The gestalt laws combine design with psychology. They're art meets grey matter. Contrary to what traditional roleplaying games might say, humans are complex. None of us perceive the world the same way, but we do have patterns, and the laws help designers watch out for them.
The better we understand, the more useful, accessible, and powerful our designs become.
But do I need them?
Of course not! There's no such thing as real rules when it comes to design. In fact, if the rules are what's holding you back, jump in head first. You can come back later when you've lost a limb or two.
That said, if you’re stuck on a problem or you like the dungeoneering part of graphic design, the gestalt laws are like a blood-stained map. They'll tell you where the treasure's buried and where the dragons are.
This one's for all you ten-foot pole types.
Law of Similarity
When individual elements look similar, our minds perceive them as having a related function.
In games, similar looking rules, maps, and components are often bundled and engaged with on the same assumptions. If they are similar, that's good, but if they're not, you're about to see your players' wires get crossed.
Law of Proximity
Proximity states that objects near or close to each other are grouped together and perceived as functionally similar.
In other words, if you group certain game rules or stats next to each other, players assume they’re connected.
Law of Common Region
Objects are perceived as a group when they share space in a clearly defined boundary.
The trick here is “defined boundary.” Common regions are created through overt methods—like read-aloud boxes, sidebars, and the page. A page is a common region. A two-page spread is a common region with two smaller common regions.
Law of Figure-Ground
People’s brains immediately perceive objects as either being in the foreground or the background. Important or unimportant.
Your goal is to harness that impulse and dictate the figure (subject) and the ground (background), so players and GMs can find the information that matters most—either while they’re learning or flipping through the rules.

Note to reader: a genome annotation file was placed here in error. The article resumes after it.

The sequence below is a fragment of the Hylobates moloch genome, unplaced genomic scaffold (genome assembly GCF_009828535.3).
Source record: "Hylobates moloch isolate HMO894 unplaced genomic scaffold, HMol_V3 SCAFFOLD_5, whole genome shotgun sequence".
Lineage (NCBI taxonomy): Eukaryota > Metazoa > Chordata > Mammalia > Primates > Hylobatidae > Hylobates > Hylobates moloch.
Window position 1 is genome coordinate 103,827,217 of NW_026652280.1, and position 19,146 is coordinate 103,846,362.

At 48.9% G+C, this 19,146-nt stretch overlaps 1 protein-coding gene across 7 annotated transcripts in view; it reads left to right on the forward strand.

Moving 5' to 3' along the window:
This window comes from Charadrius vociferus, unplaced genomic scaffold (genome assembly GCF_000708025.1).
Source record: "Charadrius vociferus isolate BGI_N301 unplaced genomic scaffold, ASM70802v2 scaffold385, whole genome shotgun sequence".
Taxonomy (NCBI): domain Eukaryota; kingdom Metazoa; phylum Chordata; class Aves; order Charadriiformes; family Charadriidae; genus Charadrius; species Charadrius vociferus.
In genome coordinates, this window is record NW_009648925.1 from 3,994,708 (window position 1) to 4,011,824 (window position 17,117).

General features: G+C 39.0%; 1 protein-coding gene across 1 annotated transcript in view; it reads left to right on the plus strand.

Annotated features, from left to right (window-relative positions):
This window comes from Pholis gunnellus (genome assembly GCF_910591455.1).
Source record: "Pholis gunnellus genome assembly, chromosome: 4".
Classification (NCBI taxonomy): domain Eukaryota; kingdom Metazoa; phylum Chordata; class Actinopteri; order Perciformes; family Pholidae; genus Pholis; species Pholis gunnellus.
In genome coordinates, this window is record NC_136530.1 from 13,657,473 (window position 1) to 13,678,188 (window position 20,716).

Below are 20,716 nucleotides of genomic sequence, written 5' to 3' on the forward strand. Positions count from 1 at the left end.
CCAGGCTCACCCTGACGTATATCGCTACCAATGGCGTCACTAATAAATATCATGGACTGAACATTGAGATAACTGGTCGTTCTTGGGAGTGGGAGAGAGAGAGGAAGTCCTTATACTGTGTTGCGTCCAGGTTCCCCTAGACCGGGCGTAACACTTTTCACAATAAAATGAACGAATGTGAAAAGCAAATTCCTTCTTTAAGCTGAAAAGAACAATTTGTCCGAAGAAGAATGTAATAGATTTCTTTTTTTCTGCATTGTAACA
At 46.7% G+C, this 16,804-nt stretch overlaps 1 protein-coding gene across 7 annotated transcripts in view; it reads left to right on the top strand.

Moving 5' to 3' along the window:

Law of Closure
When we look at a complex arrangement of shapes and elements, our brains create a unified image.
We see this in logos, art, and graphics. But on a deeper, more theory-minded front, we see it in the way readers engage with rulebooks. They're always trying to close the loop. Present ideas in logical chunks.
Law of Simplicity
People perceive and interpret ambiguous or complex images in the simplest form possible.
The human brain takes the clearest pieces of your work and simplifies them to save brainpower. When it can’t do this naturally, the viewer fills in the gaps with assumptions or gives up. You'll never get someone to play your game to the letter, but you can give them the core ideas.
Law of Connectedness
Elements that are touching or are touching a common element (like a line) are perceived as being connected.
If you want players to group elements as being connected, you should connect them subtly with common region, proximity, and similarity, or overtly with a background, line, or element touching them.
If the design principles were like a glossary, the Gestalt laws are its survival guide. Use them like a checklist to diagnose when you've fallen into the proverbial pit trap. If your design isn't working, it's a good chance you've broken a law (or not used one to your advantage).
If these kinds of topics have you feeling like a wizard, check out the side quest portion of "How to Become a Designer" and delve deeper with some Design Lore.
Last but not least, stay tuned for design delves. Now that you know the common traps of design, you can learn even more by watching someone else get peppered with poison darts. It's a lot more common than you think.
Until then, never stop exploring.